On Monday, a judge in Miami-Dade County found Florida’s death penalty statute, which allows non-unanimous juries to impose a death sentence, to be unconstitutional. Circuit Court Judge Milton Hirsch struck down the recently-amended Florida statute that allows for death sentences based on affirmative votes of 10 out of 12 jurors. The new statute was enacted in response to a January 2016 Supreme Court decision, Hurst v. Florida, which declared an older Florida death penalty statute to be unconstitutional. Under Florida’s pre-Hurst law, a majority jury vote was sufficient for an “advisory opinion” in favor of death, and judges had the final say on sentencing. The amended statute eliminated the possibility of judicial override but did not add a requirement that the jury be unanimous.
In the recent opinion, which relied exclusively on Florida law, Judge Hirsch, ruling in favor of Karon Gaiter, wrote, “We cannot accede, we will not accede, we have never acceded, to outcomes as to which no more can be said than that some jurors have spoken … Every verdict in every criminal case in Florida requires the concurrence, not of some, not of most, but of all jurors in Florida — every single one of them.”
In the pretrial ruling, the court noted that the current law not only erodes the perceived legitimacy of death verdicts but also allows for racial bias and for silencing of minority voices on juries. Under this scheme, for example, an unscrupulous prosecutor might be able to avoid a reversal under Batson (which prohibits racial discrimination in jury selection) by allowing two, but no more than two, African-American jurors to be seated on an otherwise all-white jury. With only ten votes required for a death sentence, if the ten white jurors voted for death, the votes of the African-American jurors wouldn’t make any difference to the outcome.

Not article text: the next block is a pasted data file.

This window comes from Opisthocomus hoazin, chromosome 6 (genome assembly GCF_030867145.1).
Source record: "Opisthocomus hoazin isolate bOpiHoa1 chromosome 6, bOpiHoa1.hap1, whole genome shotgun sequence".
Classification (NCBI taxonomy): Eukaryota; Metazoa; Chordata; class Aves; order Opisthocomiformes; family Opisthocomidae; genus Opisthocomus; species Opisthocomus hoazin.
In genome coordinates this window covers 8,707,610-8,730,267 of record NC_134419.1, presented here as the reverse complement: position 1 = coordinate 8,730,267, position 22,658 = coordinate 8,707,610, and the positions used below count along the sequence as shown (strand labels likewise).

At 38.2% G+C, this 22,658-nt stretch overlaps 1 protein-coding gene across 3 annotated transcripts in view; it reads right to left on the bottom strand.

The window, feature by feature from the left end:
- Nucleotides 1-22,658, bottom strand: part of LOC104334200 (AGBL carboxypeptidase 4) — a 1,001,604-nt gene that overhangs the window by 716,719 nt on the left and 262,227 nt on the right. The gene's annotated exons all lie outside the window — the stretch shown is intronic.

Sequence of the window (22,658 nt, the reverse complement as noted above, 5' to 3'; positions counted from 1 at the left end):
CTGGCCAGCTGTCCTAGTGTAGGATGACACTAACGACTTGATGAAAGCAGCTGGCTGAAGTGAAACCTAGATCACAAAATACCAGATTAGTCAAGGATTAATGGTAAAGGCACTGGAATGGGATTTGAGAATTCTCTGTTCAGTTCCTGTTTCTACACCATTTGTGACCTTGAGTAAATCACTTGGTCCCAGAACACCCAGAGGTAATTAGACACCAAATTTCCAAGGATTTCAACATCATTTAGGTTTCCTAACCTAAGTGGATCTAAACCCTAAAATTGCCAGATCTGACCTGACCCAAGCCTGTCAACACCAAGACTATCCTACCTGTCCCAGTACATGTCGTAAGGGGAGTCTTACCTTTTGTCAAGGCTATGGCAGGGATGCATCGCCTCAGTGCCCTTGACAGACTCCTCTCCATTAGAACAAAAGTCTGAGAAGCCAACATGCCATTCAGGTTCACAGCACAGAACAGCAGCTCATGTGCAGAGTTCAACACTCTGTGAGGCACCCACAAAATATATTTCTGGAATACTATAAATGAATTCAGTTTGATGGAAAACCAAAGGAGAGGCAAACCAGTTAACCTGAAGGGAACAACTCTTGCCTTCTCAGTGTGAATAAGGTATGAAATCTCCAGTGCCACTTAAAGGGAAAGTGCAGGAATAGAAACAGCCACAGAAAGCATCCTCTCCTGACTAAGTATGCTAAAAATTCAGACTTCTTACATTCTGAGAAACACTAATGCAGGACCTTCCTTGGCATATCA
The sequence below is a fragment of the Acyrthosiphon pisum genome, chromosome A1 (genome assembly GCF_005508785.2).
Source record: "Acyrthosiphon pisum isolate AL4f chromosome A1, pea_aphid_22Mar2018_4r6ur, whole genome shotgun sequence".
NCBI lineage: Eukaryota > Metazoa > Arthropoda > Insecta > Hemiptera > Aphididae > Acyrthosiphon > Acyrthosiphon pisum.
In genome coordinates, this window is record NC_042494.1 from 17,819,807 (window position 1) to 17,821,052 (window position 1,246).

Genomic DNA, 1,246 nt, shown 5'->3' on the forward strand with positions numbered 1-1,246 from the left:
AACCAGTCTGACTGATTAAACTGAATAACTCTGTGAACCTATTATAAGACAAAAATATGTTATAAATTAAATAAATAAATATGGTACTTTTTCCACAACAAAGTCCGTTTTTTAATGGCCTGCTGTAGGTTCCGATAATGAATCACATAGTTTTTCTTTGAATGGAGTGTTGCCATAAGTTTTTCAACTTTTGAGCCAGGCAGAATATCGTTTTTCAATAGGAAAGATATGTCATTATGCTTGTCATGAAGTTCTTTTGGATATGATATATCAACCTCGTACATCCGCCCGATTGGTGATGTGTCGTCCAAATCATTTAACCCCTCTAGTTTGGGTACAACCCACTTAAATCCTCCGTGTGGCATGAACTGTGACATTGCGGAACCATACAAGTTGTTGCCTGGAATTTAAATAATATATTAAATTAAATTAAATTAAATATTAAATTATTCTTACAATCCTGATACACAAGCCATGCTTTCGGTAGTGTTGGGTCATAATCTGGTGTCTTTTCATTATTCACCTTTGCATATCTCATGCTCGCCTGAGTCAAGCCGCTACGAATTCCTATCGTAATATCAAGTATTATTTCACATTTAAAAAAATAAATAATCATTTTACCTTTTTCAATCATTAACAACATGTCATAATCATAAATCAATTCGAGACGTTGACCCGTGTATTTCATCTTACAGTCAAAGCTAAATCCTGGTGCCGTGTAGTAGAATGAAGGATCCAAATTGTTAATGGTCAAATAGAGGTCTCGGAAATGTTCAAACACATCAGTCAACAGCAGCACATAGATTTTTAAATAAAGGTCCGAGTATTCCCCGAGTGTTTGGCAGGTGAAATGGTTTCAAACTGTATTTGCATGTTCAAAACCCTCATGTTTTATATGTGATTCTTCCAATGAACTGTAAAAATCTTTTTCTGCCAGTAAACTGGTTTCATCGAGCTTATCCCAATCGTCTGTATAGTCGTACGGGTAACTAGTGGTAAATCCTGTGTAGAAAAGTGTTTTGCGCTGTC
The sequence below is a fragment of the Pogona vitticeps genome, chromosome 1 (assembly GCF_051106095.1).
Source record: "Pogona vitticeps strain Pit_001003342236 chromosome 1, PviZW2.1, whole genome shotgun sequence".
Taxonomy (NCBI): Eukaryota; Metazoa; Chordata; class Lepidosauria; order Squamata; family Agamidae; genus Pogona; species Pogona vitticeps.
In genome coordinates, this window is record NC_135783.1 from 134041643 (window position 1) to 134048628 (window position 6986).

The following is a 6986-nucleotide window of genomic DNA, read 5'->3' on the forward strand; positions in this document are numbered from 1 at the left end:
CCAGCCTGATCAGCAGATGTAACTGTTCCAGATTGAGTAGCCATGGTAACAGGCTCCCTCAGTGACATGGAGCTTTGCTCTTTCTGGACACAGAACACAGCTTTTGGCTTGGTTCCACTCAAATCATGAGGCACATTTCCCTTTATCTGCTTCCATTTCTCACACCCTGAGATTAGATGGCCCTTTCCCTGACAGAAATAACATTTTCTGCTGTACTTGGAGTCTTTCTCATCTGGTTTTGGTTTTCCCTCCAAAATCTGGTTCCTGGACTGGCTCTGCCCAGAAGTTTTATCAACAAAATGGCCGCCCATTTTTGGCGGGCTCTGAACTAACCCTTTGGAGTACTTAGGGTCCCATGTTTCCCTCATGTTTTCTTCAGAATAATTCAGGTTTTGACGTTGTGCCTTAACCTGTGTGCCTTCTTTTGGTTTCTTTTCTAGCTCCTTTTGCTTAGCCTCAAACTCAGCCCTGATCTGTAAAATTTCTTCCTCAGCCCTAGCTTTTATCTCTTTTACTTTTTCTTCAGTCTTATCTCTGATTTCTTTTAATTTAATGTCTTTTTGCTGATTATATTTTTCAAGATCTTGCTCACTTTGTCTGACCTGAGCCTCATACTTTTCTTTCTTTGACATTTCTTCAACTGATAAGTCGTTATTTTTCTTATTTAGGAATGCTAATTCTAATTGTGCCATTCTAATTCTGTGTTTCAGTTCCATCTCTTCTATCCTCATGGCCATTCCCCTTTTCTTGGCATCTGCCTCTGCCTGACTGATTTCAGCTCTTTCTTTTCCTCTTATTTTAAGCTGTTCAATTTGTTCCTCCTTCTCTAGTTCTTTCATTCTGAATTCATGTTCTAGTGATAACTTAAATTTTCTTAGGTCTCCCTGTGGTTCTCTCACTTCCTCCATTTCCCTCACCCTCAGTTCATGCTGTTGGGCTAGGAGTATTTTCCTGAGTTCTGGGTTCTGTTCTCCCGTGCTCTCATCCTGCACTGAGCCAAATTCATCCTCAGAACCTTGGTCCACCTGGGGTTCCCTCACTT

In Gaiter’s case, Miami-Dade prosecutors say that they will appeal the court’s ruling.
Non-unanimous jury votes can occur in cases where some jurors have reservations about the appropriateness of a death sentence. In many of these cases, jurors are swayed by mitigation factors, which may include the defendant’s IQ score, a history of serious mental illness, the offender’s age at the time of the crime, or a history of childhood abuse and trauma. For instance, a Miami-Dade County jury recommended that Victor Caraballo be sent to death by a non-unanimous vote of 9 to 3. Evidence was introduced indicating that Caraballo was “mentally disabled, and the product of child abuse, incest and neglect.” In another case, a Miami jury that recommended Sebert Connor be sent to death by a vote of 8-4. Connor suffered from chronic paranoid delusions and organic brain damage, and two experts opined that his ability to “appreciate the criminality of his conduct was impaired.”
Three hundred and ninety people sentenced under the old law remain on death row in Florida. Of those people, about 75% were sentenced by non-unanimous juries. The fate of all 390 remains to be determined. The Florida Supreme Court will now have to decide whether all or some of the death sentences issued under the unconstitutional law should be reconsidered.
Along with Alabama and Delaware, Florida is one of only three states that imposes death sentences based on non-unanimous jury votes. After Hurst, Delaware put its 39 pending death penalty cases on hold. Now Delaware’s State Supreme Court will have to decide on the constitutionality of that state’s death penalty statute. The defense brief in that case was filed in February.
Earlier this month, a trial judge in Jefferson County, Alabama ruled that, in light of Hurst, Alabama’s death penalty statute is unconstitutional because the use of judicial override in the state is applied unfairly, and in an “arbitrary and capricious manner.” Nearly 20% of the death verdicts in that state are a result of judicial override, a practice whereby a judge disregards a jury’s recommendation for a life without parole sentence and instead imposes a death sentence.
These rulings follow a national trend of dramatically reduced use of the death penalty. Every year, the nation’s courts impose fewer sentences of death, and these sentences are disproportionately imposed in a small number of outlier counties. Between 2010 and 2015, only sixteen out of 3,143 counties nationwide imposed five or more death sentences. Four of those sixteen counties, including Miami-Dade, are located in Florida. Two are in Alabama. It remains to be seen if these recent reversals will inspire a broad change in Florida’s out-of-step sentencing practices.